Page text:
In 1994, Anne Landers printed a column from an exasperated "information operator" who wanted to clarify her job to the newspaper reading public:
DEAR ANN LANDERS: I work for the telephone company. Please don't print my name. I need my job.I am an information operator. My responsibility is to assist callers in finding telephone numbers. Period. Please inform the public I am not a physician, a veterinarian, a nutritionist, a lawyer, a horticultural specialist, a style consultant, a librarian or a family counselor. You would not believe the questions I am asked on a daily basis.
Recently, a woman wanted to know if it was OK to use 10 eggs in her angel food cake instead of 12, if the eggs were especially large. Another caller asked what Mayor Richard Daley's wife's real name was. "I know they call her Maggie," she said, "but her real name must be something else." The same caller wanted to know if she should have her bunions operated on.
Every day, I am asked, "What is the temperature?" and "Should I wear my heavy coat?" I am constantly asked which TV channels carry certain programs. Yesterday, a woman asked if you should starve a cold and feed a fever, or the other way 'round. This morning, a man asked what city he was in. He said, "I know this sounds goofy, but I'm a salesman, and I travel a lot."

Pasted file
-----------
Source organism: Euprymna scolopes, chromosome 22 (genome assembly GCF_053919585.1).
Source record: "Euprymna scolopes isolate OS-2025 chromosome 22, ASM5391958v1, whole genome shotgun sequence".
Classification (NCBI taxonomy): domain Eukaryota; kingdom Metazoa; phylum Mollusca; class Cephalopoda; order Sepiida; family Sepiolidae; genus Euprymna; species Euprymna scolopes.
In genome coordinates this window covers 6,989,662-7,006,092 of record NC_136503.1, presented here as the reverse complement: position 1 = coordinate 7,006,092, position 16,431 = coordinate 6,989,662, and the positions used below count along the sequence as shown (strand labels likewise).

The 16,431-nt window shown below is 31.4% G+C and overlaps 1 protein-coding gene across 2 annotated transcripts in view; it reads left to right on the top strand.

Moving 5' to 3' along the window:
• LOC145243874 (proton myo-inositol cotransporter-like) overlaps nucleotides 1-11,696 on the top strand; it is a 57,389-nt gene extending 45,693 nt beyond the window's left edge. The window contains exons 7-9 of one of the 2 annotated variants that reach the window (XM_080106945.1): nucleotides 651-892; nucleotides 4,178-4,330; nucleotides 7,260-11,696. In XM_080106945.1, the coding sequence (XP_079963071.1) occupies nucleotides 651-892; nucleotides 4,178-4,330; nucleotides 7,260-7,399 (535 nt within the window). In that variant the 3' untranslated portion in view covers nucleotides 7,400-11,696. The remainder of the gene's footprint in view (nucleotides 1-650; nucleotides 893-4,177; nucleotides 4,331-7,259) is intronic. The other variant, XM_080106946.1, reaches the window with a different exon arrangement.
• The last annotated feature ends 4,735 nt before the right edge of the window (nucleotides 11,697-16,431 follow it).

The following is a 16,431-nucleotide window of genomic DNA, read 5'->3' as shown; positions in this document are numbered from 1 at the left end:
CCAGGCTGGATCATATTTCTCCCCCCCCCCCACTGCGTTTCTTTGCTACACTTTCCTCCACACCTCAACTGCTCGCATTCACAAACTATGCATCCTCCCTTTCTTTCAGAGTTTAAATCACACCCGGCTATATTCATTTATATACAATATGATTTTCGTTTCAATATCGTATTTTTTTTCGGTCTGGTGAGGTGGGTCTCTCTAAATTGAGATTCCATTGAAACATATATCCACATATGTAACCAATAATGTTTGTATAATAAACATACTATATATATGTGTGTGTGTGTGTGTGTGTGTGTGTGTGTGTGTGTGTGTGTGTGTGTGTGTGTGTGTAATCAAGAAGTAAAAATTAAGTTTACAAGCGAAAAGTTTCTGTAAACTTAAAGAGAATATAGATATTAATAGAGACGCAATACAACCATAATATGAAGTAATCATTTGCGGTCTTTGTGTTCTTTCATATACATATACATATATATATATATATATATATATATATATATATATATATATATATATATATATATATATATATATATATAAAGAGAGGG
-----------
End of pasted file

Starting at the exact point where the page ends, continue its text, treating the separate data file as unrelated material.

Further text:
If you print this letter, Ann, please add that it would be nice if people said "thank you" once in a while. Connected to the Public in Chicago
Dear Connected: Here's your letter. Maybe more people will say "thank you," but don't expect to get fewer weird questions. Meanwhile, remember that a sense of humor can be a valuable asset. I hope you have one.
Reading through this, I was struck by the continuities in our information seeking habits. Although nearly instantaneous access to information about our every day questions has undoubtedly changed a lot about the ways we ask and expect answers, it's fascinating that many people treated telephone operators in this same way before the advent of search engines.